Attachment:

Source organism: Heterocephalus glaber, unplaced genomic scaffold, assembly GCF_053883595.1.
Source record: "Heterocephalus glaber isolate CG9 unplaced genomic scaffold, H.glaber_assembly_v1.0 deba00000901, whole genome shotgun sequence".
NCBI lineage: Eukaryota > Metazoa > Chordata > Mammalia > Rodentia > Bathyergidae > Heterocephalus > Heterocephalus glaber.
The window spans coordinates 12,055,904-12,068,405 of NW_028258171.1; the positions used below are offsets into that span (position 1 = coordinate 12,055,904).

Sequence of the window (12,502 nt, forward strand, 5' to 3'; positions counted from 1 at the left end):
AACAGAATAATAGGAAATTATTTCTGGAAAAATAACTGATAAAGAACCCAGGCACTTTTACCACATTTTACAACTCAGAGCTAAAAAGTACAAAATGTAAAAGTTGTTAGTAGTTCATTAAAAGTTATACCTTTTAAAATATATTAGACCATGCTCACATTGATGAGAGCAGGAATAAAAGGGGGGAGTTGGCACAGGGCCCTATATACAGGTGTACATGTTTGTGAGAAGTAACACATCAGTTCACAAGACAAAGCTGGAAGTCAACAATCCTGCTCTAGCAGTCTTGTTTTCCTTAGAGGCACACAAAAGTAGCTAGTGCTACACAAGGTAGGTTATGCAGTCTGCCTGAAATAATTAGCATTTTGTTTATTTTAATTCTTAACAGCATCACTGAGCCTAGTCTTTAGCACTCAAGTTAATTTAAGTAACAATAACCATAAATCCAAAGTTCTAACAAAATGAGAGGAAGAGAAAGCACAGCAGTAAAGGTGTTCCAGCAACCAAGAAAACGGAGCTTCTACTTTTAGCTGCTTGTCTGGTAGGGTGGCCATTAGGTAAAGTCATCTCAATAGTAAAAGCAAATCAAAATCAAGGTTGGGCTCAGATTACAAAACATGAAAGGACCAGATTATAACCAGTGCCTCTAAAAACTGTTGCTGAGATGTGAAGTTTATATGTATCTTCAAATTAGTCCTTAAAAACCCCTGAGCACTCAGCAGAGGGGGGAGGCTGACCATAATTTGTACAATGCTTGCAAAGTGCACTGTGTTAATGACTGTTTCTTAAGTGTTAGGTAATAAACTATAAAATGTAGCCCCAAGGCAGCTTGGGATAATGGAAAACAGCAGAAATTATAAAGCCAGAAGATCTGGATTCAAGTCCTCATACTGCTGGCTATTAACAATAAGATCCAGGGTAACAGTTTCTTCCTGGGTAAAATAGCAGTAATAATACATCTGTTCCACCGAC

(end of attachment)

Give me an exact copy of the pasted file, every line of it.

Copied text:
Source organism: Heterocephalus glaber, unplaced genomic scaffold, assembly GCF_053883595.1.
Source record: "Heterocephalus glaber isolate CG9 unplaced genomic scaffold, H.glaber_assembly_v1.0 deba00000901, whole genome shotgun sequence".
NCBI lineage: Eukaryota > Metazoa > Chordata > Mammalia > Rodentia > Bathyergidae > Heterocephalus > Heterocephalus glaber.
The window spans coordinates 12,055,904-12,068,405 of NW_028258171.1; the positions used below are offsets into that span (position 1 = coordinate 12,055,904).

Sequence of the window (12,502 nt, forward strand, 5' to 3'; positions counted from 1 at the left end):
AACAGAATAATAGGAAATTATTTCTGGAAAAATAACTGATAAAGAACCCAGGCACTTTTACCACATTTTACAACTCAGAGCTAAAAAGTACAAAATGTAAAAGTTGTTAGTAGTTCATTAAAAGTTATACCTTTTAAAATATATTAGACCATGCTCACATTGATGAGAGCAGGAATAAAAGGGGGGAGTTGGCACAGGGCCCTATATACAGGTGTACATGTTTGTGAGAAGTAACACATCAGTTCACAAGACAAAGCTGGAAGTCAACAATCCTGCTCTAGCAGTCTTGTTTTCCTTAGAGGCACACAAAAGTAGCTAGTGCTACACAAGGTAGGTTATGCAGTCTGCCTGAAATAATTAGCATTTTGTTTATTTTAATTCTTAACAGCATCACTGAGCCTAGTCTTTAGCACTCAAGTTAATTTAAGTAACAATAACCATAAATCCAAAGTTCTAACAAAATGAGAGGAAGAGAAAGCACAGCAGTAAAGGTGTTCCAGCAACCAAGAAAACGGAGCTTCTACTTTTAGCTGCTTGTCTGGTAGGGTGGCCATTAGGTAAAGTCATCTCAATAGTAAAAGCAAATCAAAATCAAGGTTGGGCTCAGATTACAAAACATGAAAGGACCAGATTATAACCAGTGCCTCTAAAAACTGTTGCTGAGATGTGAAGTTTATATGTATCTTCAAATTAGTCCTTAAAAACCCCTGAGCACTCAGCAGAGGGGGGAGGCTGACCATAATTTGTACAATGCTTGCAAAGTGCACTGTGTTAATGACTGTTTCTTAAGTGTTAGGTAATAAACTATAAAATGTAGCCCCAAGGCAGCTTGGGATAATGGAAAACAGCAGAAATTATAAAGCCAGAAGATCTGGATTCAAGTCCTCATACTGCTGGCTATTAACAATAAGATCCAGGGTAACAGTTTCTTCCTGGGTAAAATAGCAGTAATAATACATCTGTTCCACCGAC